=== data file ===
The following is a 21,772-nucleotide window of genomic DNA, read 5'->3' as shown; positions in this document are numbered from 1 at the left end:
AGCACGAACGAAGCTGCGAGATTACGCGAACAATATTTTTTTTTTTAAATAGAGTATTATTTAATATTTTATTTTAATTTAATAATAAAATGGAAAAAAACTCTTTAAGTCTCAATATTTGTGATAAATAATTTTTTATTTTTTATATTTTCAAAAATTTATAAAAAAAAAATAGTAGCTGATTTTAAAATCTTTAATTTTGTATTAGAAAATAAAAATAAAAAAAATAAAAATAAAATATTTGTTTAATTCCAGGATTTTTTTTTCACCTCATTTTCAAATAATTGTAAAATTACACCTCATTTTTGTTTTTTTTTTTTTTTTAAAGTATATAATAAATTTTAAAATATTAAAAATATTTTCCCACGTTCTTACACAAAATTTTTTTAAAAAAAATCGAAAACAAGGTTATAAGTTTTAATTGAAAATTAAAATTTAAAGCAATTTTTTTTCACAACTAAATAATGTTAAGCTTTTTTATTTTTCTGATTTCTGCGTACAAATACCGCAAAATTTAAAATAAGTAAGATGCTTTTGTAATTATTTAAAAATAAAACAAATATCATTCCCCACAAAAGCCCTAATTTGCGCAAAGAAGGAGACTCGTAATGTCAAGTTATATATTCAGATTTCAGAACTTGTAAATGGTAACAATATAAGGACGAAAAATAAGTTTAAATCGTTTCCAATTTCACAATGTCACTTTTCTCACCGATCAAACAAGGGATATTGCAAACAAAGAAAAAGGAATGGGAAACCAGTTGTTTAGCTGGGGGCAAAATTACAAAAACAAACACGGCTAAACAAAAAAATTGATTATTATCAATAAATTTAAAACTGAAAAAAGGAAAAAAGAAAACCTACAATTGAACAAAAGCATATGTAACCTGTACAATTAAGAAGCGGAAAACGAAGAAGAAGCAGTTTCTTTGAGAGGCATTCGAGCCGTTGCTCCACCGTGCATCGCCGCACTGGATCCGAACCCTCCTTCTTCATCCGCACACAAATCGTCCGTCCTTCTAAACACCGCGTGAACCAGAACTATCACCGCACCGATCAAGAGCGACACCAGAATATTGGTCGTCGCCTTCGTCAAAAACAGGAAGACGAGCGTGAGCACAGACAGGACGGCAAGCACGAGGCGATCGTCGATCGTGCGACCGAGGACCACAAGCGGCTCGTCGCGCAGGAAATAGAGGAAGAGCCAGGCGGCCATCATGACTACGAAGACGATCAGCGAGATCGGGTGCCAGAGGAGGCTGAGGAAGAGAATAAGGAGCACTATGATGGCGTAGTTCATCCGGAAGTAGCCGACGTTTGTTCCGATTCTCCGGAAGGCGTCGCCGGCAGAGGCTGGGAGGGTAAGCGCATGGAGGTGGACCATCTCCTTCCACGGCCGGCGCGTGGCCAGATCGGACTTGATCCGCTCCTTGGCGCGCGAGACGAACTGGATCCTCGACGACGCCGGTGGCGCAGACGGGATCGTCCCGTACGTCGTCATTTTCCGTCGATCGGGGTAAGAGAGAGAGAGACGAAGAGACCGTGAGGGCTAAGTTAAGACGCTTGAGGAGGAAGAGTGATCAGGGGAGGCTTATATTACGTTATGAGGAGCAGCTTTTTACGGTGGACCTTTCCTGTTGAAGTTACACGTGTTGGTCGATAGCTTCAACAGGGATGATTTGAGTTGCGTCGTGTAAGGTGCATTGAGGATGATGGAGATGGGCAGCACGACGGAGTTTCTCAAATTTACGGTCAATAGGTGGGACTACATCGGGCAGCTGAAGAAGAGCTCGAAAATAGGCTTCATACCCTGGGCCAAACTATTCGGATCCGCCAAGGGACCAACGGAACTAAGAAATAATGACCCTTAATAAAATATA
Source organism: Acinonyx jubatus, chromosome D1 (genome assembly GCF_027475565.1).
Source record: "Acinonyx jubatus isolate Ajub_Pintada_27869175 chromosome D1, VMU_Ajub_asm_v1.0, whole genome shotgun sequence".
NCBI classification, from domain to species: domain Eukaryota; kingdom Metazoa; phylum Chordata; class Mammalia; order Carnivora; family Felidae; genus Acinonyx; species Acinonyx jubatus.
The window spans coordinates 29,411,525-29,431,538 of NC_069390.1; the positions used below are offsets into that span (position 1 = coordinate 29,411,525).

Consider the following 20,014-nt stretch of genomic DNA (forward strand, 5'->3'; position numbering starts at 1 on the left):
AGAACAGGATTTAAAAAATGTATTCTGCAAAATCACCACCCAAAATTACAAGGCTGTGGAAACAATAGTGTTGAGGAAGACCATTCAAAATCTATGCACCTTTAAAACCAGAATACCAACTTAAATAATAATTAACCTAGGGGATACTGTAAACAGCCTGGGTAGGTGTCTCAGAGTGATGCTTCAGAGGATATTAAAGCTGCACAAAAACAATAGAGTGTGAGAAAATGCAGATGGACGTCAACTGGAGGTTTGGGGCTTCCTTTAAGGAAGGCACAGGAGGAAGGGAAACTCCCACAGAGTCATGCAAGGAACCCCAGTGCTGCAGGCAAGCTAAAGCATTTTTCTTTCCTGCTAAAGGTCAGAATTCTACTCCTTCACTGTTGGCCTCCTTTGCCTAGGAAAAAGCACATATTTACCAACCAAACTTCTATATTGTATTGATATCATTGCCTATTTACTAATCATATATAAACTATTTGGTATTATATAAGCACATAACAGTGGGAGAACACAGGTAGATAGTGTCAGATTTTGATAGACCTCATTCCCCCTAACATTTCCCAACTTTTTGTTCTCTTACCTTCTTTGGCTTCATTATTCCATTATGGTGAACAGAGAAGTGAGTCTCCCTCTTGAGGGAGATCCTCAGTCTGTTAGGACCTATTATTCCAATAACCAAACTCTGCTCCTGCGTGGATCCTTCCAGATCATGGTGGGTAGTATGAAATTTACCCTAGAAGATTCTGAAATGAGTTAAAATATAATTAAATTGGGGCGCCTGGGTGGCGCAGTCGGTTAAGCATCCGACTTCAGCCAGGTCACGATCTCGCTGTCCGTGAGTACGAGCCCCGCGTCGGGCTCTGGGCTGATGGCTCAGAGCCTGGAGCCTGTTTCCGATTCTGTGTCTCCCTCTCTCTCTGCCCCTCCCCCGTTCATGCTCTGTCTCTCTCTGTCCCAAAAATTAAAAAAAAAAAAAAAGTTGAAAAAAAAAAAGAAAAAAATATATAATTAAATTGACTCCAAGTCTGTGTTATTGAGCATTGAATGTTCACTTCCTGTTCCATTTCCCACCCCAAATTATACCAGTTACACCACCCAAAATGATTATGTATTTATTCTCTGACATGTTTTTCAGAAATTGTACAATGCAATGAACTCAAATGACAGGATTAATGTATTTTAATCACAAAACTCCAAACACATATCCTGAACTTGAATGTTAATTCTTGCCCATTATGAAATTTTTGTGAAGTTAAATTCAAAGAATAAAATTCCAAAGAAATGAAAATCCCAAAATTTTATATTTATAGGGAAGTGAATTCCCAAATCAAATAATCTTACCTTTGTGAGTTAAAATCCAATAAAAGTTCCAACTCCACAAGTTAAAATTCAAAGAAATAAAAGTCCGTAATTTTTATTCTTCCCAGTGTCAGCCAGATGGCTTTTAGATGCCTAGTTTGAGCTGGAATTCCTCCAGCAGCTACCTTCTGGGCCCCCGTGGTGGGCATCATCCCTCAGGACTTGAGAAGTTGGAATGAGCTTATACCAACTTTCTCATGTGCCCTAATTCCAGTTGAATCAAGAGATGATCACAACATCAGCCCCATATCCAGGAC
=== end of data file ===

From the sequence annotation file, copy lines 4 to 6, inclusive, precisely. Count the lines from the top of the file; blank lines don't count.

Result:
Source record: "Acinonyx jubatus isolate Ajub_Pintada_27869175 chromosome D1, VMU_Ajub_asm_v1.0, whole genome shotgun sequence".
NCBI classification, from domain to species: domain Eukaryota; kingdom Metazoa; phylum Chordata; class Mammalia; order Carnivora; family Felidae; genus Acinonyx; species Acinonyx jubatus.
The window spans coordinates 29,411,525-29,431,538 of NC_069390.1; the positions used below are offsets into that span (position 1 = coordinate 29,411,525).